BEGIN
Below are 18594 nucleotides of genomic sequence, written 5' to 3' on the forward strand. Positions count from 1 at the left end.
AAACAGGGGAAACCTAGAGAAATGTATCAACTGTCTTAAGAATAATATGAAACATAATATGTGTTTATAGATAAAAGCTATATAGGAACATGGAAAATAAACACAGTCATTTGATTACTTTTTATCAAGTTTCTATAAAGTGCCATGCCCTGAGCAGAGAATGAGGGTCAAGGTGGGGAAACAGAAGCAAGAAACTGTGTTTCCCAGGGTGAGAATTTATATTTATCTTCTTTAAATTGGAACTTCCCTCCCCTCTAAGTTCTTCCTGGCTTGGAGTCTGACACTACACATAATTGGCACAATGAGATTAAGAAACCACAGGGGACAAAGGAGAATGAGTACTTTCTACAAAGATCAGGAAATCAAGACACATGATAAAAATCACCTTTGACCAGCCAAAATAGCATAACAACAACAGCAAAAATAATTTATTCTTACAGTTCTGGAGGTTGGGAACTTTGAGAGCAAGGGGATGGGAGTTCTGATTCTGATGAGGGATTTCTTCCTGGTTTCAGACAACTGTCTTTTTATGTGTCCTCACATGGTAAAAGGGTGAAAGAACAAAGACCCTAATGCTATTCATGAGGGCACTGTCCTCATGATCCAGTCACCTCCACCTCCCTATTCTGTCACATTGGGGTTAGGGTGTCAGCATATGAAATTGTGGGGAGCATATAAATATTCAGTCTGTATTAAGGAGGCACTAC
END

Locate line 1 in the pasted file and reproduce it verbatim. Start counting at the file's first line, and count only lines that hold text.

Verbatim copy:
Below are 18594 nucleotides of genomic sequence, written 5' to 3' on the forward strand. Positions count from 1 at the left end.